Thursday, Mar 22, 2018
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Keith Burris


Cardinal Law at the gates

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    Bernard Law, who came to symbolize the inability of the Catholic church to deal honestly with sexual abuse of children by Catholic priests, died last week at 86.


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    Keith Burris.

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Keith Burris.

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Bernard Law, who came to symbolize the inability of the Catholic church to deal honestly with sexual abuse of children by Catholic priests, died last week at 86.

VIDEO: Bernard Law faces a reckoning 

No human being should be only a symbol in the eyes of fellow human beings. But there is a reason Cardinal Law became a symbol. He, as the archbishop of Boston, enabled the abusers — serially transferring them instead of urging them into treatment and defrocking them. He also directed a systematic stonewalling by the archdiocese when the Boston Globe began to uncover the extent of clergy abuse in Massachusetts. And though he “apologized,” in a very broad and general way, several times, he never set out to make it right.

By that I mean two things: The cardinal never took personal responsibility. And he never ministered to the victims of abuse.

The cardinal eventually recognized the gravity of the scandal — he resigned, after all. But he did not seem to recognize, or accept, the gravity of the sin. He did not see the size, or the blackness, of the stain upon the church. He did not really comprehend the pain the abuses caused — the wrecked lives. Lives forever marred by guilt, pain, addiction, and in many cases suicide. Souls that never healed.

He never saw the human carnage. Never wanted to. And thus, he never did penance.

I watched a video, thanks to the miracle of YouTube, of Cardinal Law speaking publicly for the first time about the abuse, in 2002, under intense pressure from the Globe’s stories. Was he pained by the abuse? Yes. Was he equally irritated at having to meet the press? Definitely.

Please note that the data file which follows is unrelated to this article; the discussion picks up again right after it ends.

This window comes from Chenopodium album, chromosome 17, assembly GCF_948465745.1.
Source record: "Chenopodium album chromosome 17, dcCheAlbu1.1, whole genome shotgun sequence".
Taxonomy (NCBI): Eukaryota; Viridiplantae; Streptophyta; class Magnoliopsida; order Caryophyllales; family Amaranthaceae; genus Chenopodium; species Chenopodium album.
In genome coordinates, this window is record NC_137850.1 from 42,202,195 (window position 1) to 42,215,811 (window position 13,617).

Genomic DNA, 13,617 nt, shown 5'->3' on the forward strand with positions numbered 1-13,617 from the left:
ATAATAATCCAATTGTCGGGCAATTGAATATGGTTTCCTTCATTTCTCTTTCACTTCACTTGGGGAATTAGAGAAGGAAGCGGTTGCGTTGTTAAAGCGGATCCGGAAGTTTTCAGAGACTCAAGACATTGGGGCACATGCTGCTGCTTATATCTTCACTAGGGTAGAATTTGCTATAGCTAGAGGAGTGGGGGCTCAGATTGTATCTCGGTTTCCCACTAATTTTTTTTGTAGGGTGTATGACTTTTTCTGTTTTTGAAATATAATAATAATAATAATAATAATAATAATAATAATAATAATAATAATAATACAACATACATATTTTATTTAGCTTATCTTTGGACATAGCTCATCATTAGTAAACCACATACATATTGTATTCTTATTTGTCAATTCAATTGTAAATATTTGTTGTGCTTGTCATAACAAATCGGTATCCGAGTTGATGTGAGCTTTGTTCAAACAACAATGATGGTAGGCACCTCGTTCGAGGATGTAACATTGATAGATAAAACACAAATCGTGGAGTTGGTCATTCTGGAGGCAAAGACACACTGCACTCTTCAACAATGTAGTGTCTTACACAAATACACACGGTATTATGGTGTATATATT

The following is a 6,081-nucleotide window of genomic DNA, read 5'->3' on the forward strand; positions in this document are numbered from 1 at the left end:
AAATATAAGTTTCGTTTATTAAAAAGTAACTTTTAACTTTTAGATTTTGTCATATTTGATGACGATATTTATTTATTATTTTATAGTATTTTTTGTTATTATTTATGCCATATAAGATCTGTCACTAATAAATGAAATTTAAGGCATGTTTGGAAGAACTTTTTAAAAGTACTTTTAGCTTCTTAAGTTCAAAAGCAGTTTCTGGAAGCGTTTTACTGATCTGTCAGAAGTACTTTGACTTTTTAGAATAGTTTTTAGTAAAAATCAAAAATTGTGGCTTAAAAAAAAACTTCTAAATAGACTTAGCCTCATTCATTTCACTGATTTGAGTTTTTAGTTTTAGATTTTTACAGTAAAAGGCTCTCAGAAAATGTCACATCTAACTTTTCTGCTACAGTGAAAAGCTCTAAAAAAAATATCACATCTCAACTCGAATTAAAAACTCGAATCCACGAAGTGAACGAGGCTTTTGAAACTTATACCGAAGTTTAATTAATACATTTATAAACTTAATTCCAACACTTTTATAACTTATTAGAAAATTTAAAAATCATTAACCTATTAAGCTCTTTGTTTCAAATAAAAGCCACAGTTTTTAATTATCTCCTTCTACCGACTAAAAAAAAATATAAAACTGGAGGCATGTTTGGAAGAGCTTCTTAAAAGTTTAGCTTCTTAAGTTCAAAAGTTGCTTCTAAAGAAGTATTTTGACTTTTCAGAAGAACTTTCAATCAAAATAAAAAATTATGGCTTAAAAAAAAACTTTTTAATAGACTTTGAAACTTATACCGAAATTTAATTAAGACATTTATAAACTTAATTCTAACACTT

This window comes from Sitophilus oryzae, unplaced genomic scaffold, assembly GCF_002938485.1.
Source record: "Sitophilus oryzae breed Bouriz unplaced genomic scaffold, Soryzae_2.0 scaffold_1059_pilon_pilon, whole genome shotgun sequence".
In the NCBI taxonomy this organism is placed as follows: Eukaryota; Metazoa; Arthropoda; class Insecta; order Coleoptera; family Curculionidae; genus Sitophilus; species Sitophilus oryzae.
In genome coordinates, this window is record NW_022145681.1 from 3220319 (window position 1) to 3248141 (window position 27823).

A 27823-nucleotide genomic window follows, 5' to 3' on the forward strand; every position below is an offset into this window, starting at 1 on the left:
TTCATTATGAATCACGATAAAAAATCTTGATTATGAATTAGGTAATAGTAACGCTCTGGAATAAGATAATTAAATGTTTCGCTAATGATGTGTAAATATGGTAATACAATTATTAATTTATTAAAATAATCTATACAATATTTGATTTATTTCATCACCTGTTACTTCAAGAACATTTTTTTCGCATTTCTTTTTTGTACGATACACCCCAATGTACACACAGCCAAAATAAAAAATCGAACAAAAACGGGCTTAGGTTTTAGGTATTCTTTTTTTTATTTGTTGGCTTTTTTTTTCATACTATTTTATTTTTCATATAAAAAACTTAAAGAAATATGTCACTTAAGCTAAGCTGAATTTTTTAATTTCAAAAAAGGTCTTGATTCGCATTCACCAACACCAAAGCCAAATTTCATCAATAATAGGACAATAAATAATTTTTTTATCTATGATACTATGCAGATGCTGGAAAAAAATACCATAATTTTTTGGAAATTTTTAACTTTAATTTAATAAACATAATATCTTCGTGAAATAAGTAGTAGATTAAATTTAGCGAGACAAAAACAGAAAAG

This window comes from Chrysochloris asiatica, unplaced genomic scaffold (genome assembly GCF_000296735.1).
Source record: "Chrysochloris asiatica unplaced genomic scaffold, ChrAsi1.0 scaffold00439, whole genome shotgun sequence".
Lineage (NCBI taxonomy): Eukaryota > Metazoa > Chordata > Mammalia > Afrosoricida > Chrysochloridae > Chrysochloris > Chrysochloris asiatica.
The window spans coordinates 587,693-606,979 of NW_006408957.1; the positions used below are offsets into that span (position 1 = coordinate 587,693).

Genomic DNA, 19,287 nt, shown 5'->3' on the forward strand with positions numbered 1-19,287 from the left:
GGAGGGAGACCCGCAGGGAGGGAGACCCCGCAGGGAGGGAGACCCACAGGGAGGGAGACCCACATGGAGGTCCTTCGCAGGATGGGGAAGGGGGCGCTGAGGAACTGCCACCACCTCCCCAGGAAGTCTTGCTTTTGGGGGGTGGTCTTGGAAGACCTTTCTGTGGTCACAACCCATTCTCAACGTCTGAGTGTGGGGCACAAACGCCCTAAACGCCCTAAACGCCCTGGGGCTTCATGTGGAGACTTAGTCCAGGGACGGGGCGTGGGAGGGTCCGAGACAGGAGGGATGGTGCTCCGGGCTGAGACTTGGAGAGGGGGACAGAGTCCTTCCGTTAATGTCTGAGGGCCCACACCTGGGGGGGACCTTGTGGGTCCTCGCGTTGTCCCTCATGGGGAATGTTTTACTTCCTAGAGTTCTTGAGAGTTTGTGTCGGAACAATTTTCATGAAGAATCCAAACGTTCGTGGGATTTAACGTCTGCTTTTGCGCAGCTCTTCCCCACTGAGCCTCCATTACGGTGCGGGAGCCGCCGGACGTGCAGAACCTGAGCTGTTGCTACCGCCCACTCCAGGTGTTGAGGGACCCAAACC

When the Globe’s Walter Robinson asked the cardinal if he would now see to it that all documents on known priest-pedophiles be made public, the cardinal dodged but essentially declined. He said he didn’t really understand the problem in 1986 and now he understood it better. Poor policy decisions had been made. He felt no great guilt. He gave the impression of a sovereign who wanted his cold porridge to be taken away.

As archbishop of Boston, Cardinal Law moved then Father John Geoghan, for example, from parish to parish, despite full knowledge of his abuse of young boys. Geoghan was convicted in 2002 of indecent assault and battery on a 10-year-old boy. It is said that Geoghan abused 130 boys. How do you aid and abet that?

The Globe uncovered more than 250 cases of priests accused of molestation. Most were either kept on, in new and different parishes, or sidelined and still paid. The diocese turned none of them over to police and prosecutors. How do you let that happen and feel no shame?

Cardinal Law never got it.

And neither did the church. After the cardinal resigned, Pope John Paul moved Law to Italy to serve as archpriest of the Basilica of St. Mary Major — a plumb position. And, after his death, the cardinal was given a funeral at St. Peter’s, complete with a benediction at the end by Pope Francis.

That’s what cardinals get when they die in Rome, said a Vatican spokesman. An abuse victim in Boston asked plaintively: Why couldn’t he have just disappeared?

Cardinal Law’s last post may have been an exile, but it was a sumptuous one, more closely resembling a reward than a punishment. He was still in the club, which makes you wonder what it takes to get thrown out of the club.

The tragedy of Cardinal Law is not that he went from liberal young priest advocating for civil rights and the plight of the poor to tone deaf prince of the church. Power corrupts and no one with power has clean hands, ever. The tragedy is that Cardinal Law never showed shame or remorse.


Bernard Law, who came to symbolize the inability of the Catholic church to deal honestly with sexual abuse of children by Catholic priests, died last week at 86.


The tragedy for the Catholic Church is that Law was given a comfortable, indeed prestigious sinecure. Pope John Paul said, in effect, he’s still my guy. And Boston clerics often said, aloud “he got a raw deal.”

No, the victims of pedophiles got the raw deal.

Cardinal Law was more than “tone deaf.” He was Teflon. He paid nothing. There was no reckoning.

“Where is the repentance of the Church for these horrors,” asked a devout Catholic friend of mine trying to hang on to her church. “Where is the remorse and the mortification?”

She believes that divine forgiveness must surely come. But first there must be a confession of sin and penance done.

Law never faced criminal sanctions. He did not go to live in the desert as a hermit. He did not open and man a soup kitchen in Boston. He did not wear a hair shirt by night and move rocks and make bread by day in some monastery. He did not become a missionary, doing good and living in a hut in Africa or Latin America. He did not become a chaplain to the sexually abused.

He lived his last years in palatial quarters, no doubt with a driver and a chef, and sat upon a throne on a high alter in robes of silk and crimson — a good place to utter the phrase “mistakes were made,” rather than mea culpa, mea culpa, mea maxima culpa.

And now the cardinal stands at the gates, as we all will one day. Unlike that day in Boston in 2002, he can no longer dodge the questions. The reckoning has come at last.

Keith C. Burris is a columnist for The Blade. Contact him at or 419-724-6266.

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